Sela continued toward the Royal Archives while Marta presented herself at the gate to Count Maton’s village. She was quickly ushered inside. She found the man in his library. Several books were open on the table beside the chair where he sat, but he wasn’t reading any of them. He appeared lost in thought, but he rose as soon as Marta entered.

“Welcome, Lady Marta.”

“Thank you. Pardon me if this seems to personal, but you appear to be troubled.”

“Not troubled…exactly. More confused. I feel—“

“As if something is missing?” Marta finished.

He looked at her intently. “Yes. That’s it exactly.”

She nodded. “I thought you might. What’s missing is the Debt. It created a connection between first you and my mother, then you and I, and you’ve lived with that connection for many years. That connection is no longer there, and what you feel its absence.”

“It’s…gone? I’m no longer—“ He stopped himself, but Marta just smiled.

“In my service? The answer is ‘no.’ The services you’ve rendered over the last several days were of great value to me, and they have discharged your obligation. Only the Debt knows its true extent, and when it is satisfied. When the connection is broken, I feel it just as you do. That is what I came to tell you today. I felt I owed you that much at least.”

“I hardly even know what to do now,” Count Maton said, slipping rather heavily back into his chair.

“Celebrate, would be a reasonable response,” Marta said. “It’s what I would do.”

Count Maton smiled then. “My years of indenture were long, but I feel fortunate. They were by no means unpleasant.”

“You were fortunate,” Marta said. “You were able to discharge your debt by continuing to be who you were before. Not everyone can say the same.”

“I am all too aware of that. Thank you.”

Marta inclined her head just slightly. “Goodbye, Count Maton. I will count you even more fortunate and me less so if we never meet again.”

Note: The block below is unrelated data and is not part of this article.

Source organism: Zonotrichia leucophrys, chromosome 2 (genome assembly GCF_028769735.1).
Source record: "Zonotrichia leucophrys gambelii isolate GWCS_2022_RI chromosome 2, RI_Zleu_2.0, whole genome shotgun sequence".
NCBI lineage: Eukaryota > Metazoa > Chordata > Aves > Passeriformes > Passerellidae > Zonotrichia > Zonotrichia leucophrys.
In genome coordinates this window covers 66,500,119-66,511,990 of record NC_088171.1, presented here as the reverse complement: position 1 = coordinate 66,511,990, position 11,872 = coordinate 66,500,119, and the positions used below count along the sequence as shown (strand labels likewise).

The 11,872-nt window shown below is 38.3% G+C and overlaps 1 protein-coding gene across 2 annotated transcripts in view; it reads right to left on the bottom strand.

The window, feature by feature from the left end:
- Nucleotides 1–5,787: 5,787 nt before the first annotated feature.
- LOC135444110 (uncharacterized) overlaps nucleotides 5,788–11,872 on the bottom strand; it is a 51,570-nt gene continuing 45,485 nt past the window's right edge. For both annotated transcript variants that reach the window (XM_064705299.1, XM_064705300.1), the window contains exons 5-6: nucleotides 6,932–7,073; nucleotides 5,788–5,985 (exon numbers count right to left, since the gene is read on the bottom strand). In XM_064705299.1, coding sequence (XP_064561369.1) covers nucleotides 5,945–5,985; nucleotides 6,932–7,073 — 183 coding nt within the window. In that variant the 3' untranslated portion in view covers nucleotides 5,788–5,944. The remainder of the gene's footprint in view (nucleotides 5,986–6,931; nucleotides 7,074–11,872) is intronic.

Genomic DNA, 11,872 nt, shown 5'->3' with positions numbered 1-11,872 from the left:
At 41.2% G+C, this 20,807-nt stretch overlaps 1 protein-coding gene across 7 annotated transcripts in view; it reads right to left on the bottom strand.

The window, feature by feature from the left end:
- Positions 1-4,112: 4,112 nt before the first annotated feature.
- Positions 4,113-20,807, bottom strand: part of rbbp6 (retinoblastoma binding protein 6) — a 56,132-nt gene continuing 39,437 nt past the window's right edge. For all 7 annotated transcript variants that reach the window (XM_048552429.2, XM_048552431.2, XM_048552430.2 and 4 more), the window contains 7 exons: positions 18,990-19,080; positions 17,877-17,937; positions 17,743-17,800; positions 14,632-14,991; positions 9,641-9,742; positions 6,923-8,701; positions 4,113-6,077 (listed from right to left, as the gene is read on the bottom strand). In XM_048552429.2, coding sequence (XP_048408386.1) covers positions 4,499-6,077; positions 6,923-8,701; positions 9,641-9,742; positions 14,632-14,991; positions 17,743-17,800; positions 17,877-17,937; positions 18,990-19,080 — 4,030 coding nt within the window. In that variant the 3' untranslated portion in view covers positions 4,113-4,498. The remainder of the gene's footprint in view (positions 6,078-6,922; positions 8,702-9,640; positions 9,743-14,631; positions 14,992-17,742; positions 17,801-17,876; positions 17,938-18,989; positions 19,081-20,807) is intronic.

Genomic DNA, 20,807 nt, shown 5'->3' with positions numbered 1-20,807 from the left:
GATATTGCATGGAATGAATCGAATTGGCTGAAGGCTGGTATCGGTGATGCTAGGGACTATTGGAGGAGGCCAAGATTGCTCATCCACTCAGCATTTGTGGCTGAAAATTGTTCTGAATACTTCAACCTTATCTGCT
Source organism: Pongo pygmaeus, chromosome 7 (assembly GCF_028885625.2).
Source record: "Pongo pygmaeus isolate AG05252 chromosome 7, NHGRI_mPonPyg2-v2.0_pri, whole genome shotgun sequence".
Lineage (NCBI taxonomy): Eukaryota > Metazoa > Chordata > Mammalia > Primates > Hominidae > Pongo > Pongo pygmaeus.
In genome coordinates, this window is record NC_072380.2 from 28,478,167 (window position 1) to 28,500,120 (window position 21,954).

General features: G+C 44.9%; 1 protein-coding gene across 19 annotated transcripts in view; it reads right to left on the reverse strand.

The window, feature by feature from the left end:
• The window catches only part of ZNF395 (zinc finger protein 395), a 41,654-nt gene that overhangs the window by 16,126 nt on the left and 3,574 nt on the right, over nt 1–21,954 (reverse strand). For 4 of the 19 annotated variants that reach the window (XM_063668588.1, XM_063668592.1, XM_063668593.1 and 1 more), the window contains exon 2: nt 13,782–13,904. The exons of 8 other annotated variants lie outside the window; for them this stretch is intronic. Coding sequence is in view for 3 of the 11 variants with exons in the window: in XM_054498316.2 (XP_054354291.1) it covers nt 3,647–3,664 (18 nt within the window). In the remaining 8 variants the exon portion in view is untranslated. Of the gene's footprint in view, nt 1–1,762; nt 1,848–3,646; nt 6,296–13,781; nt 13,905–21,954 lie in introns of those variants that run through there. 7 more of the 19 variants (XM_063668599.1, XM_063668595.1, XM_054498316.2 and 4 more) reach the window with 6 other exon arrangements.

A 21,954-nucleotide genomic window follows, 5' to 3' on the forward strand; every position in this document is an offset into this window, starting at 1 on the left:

He rose, and accepted her extended hand. “Goodbye, Lady Marta. Large though my obligation might have been, I can’t help but feel that it was as nothing compared to your own.”

“You have a kind heart, Excellency. Try not to let it get you into trouble again.” Continue reading

Blatant Commercial – Hereafter, and After

Hereafter, and After2Hereafter, and After

 

 

 

 

 

This is a heads up for anyone who might be interested. If not, feel free to ignore, as I’m sure you would. For the next few days, my afterlife (?) novella Hereafter, and After, will be avalable on Kindle for 99 cents, then it’s back to the regular price of $2.99.

The image on the right is of the original hardcover chapbook issued by PS Publishing some years ago and long since sold out. The image on the left is my cover redesign. I probably should have used the original image since its long been in the public domain, but I felt like a change. That could have been a mistake but, if so, it is my own. The novella itself remains a favorite of mine, so much so that I’ve resisted the urge to expand it to novel length. Some things are just best the way they are. Besides, it’s only Amazon review says it would be a “decent 3 star short story if it was cheaper.” Now it is. No excuses.

“When a man carelessly steps in front of a speeding garbage truck, that’s usually the end of his story. For Jake Hallman, that’s just the beginning. He awakens on a metaphorical stretch of the Afterlife called the Golden Road, where the angel Brendan comes to escort him to Heaven. But Jake isn’t having any:

“Heaven sounds like a good thing in theory, but what is it really? What will I do there? Can I leave if I don’t like it? Under what circumstances? Can you force me to go?”

Brendan scratched his head. “I don’t think this has come up before.”

With that simple exchange Jake becomes one of the rarest and most valuable commodities in the Afterlife — a free soul. What’s a free soul to do? That is, if he wants to remain that way?

If you’re Jake Hallman you team up with a disgruntled ex-valkyrie named Freya and hit the Golden Road, the mystic path that links the Heavens and Hells of every mythos, plus a few places even the gods forgot. The unlikely pair join forces on a quest to discover if there really is any place in the cosmos where a spirit can be truly free.”